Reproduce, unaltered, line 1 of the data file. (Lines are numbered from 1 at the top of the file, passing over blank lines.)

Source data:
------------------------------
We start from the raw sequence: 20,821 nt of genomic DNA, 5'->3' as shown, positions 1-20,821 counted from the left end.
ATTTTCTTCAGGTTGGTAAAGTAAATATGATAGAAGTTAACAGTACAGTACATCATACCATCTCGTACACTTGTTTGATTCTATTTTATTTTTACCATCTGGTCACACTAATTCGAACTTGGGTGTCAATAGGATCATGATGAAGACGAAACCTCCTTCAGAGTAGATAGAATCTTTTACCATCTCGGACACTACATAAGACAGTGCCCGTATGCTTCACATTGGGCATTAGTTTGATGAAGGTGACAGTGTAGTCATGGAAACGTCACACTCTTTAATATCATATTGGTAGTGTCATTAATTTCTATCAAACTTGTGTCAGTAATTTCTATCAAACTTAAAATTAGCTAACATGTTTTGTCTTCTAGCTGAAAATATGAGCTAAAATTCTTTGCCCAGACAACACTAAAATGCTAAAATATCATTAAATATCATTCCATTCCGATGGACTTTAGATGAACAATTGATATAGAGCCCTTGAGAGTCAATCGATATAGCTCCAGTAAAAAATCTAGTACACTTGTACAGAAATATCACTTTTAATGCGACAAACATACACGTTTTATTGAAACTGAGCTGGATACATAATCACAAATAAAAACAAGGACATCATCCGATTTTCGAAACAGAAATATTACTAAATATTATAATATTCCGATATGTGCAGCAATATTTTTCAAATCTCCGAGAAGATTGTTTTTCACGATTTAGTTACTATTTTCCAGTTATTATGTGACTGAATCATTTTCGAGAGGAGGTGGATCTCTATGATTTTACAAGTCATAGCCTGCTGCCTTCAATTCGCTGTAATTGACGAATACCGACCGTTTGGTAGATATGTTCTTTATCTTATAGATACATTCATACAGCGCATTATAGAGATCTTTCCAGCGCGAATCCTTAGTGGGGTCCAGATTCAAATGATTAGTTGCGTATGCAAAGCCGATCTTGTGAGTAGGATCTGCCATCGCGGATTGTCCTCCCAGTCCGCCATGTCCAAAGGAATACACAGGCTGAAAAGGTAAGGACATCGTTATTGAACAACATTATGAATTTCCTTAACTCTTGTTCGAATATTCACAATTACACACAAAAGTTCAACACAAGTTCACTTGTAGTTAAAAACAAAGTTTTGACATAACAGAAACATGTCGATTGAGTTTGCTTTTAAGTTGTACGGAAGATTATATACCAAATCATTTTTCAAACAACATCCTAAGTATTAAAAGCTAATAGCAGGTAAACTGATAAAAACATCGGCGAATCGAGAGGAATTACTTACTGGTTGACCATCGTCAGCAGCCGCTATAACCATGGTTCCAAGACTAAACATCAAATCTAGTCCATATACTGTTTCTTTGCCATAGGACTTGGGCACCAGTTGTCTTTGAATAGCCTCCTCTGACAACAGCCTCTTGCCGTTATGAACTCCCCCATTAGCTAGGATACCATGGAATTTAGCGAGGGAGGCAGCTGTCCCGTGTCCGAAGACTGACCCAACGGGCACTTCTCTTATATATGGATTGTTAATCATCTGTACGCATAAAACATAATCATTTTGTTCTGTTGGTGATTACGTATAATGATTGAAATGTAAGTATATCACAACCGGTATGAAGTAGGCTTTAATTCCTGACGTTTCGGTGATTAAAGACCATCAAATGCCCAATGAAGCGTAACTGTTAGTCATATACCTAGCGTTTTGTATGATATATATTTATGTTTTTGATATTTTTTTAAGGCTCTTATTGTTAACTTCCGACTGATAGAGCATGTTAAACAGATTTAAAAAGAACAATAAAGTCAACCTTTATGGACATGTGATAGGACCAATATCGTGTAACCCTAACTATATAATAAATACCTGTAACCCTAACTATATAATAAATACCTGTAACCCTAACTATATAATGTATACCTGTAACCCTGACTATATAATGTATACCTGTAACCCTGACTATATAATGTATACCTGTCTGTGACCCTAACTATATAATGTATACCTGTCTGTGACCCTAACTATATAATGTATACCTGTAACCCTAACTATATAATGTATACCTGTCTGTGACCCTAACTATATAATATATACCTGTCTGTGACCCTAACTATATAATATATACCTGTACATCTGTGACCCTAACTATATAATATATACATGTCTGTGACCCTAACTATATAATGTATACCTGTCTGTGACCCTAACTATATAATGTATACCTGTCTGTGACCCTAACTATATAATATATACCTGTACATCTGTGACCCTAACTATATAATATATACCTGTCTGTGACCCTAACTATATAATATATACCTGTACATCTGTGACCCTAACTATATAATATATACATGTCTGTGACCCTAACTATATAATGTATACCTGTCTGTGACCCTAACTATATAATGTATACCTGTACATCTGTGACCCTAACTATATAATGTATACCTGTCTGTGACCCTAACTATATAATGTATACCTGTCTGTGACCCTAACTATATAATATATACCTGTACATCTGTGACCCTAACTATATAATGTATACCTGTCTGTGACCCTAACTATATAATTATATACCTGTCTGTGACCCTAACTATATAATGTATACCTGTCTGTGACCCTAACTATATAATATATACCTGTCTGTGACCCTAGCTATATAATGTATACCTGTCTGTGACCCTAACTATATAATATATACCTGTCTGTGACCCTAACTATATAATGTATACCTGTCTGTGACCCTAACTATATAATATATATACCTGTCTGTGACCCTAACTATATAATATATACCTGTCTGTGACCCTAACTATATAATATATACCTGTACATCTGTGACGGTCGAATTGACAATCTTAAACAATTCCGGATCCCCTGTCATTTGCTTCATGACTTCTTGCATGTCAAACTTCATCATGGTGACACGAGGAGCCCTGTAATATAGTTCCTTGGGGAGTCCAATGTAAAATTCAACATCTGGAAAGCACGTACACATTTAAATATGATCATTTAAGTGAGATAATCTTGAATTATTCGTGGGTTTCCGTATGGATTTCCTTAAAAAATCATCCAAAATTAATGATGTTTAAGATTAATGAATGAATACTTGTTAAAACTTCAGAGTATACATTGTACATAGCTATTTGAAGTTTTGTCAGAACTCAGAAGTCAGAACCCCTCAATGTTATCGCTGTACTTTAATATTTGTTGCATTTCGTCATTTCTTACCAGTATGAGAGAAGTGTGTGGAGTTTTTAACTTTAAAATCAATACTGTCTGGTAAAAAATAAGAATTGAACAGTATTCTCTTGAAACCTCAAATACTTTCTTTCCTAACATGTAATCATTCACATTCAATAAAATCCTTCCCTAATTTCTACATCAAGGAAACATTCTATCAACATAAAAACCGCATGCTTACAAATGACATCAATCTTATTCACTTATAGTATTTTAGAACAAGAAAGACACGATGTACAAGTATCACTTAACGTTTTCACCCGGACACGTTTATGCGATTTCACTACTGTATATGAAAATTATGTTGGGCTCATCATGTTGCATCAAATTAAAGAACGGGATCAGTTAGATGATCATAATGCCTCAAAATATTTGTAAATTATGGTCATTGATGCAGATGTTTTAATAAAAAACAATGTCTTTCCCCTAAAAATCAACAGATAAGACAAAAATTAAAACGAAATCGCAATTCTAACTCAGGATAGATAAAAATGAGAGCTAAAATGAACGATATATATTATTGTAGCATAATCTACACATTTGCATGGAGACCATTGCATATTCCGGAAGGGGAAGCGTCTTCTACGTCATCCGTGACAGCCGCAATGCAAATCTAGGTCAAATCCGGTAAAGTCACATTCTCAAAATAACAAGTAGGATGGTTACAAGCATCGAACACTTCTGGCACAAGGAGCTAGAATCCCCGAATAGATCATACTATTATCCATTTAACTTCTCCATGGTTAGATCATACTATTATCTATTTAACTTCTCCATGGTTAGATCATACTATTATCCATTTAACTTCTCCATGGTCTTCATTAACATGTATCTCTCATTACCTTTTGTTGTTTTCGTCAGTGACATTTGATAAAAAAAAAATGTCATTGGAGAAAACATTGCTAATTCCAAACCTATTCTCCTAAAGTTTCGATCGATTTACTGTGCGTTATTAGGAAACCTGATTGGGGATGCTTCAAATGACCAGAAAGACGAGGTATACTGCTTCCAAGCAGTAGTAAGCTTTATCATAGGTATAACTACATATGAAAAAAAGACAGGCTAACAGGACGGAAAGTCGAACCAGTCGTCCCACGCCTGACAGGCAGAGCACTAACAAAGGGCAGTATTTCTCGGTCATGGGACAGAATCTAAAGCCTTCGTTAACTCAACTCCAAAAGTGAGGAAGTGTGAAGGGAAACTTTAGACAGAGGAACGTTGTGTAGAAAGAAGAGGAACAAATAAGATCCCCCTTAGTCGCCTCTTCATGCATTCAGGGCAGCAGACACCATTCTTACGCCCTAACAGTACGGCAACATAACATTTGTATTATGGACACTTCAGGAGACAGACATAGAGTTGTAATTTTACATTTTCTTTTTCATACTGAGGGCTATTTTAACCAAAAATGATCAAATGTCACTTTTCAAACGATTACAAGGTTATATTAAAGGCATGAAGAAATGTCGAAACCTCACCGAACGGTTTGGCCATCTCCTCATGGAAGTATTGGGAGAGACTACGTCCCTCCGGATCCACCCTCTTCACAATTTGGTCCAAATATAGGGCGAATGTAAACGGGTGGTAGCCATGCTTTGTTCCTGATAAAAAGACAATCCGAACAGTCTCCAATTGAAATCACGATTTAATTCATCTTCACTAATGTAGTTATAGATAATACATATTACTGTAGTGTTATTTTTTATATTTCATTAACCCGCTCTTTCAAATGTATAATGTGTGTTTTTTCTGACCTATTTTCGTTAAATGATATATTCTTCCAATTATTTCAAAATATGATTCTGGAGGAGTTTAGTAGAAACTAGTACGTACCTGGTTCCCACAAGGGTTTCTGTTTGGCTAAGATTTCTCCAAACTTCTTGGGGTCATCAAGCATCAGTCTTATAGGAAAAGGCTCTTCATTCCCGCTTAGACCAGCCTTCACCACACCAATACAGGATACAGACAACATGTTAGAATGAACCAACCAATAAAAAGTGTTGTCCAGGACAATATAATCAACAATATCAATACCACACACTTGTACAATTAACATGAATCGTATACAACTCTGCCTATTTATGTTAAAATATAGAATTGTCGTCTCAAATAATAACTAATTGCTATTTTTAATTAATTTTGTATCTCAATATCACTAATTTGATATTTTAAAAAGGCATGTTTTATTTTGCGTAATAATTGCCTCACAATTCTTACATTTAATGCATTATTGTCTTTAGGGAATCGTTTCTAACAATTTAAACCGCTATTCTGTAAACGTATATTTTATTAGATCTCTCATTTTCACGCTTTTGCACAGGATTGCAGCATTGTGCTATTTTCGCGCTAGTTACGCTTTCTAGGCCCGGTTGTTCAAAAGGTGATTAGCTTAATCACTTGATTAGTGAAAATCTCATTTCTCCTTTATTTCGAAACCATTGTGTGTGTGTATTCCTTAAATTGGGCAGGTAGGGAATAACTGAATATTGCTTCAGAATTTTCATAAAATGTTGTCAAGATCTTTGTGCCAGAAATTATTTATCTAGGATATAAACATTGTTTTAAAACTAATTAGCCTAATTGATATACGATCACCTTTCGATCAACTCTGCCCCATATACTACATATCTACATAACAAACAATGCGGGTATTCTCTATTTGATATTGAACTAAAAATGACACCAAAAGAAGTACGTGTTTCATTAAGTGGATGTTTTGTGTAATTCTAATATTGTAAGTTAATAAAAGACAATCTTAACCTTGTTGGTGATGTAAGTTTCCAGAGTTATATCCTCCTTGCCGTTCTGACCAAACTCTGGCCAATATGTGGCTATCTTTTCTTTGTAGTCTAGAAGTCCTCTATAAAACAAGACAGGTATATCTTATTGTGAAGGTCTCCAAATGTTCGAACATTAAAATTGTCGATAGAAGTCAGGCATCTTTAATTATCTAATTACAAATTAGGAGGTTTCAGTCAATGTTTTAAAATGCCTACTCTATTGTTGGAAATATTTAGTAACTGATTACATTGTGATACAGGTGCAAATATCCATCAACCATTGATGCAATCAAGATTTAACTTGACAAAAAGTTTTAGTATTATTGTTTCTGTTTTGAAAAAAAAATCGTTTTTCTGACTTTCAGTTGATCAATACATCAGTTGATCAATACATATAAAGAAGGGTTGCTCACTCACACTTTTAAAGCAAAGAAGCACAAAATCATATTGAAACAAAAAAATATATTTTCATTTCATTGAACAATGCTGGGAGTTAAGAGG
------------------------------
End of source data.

We start from the raw sequence: 20,821 nt of genomic DNA, 5'->3' as shown, positions 1-20,821 counted from the left end.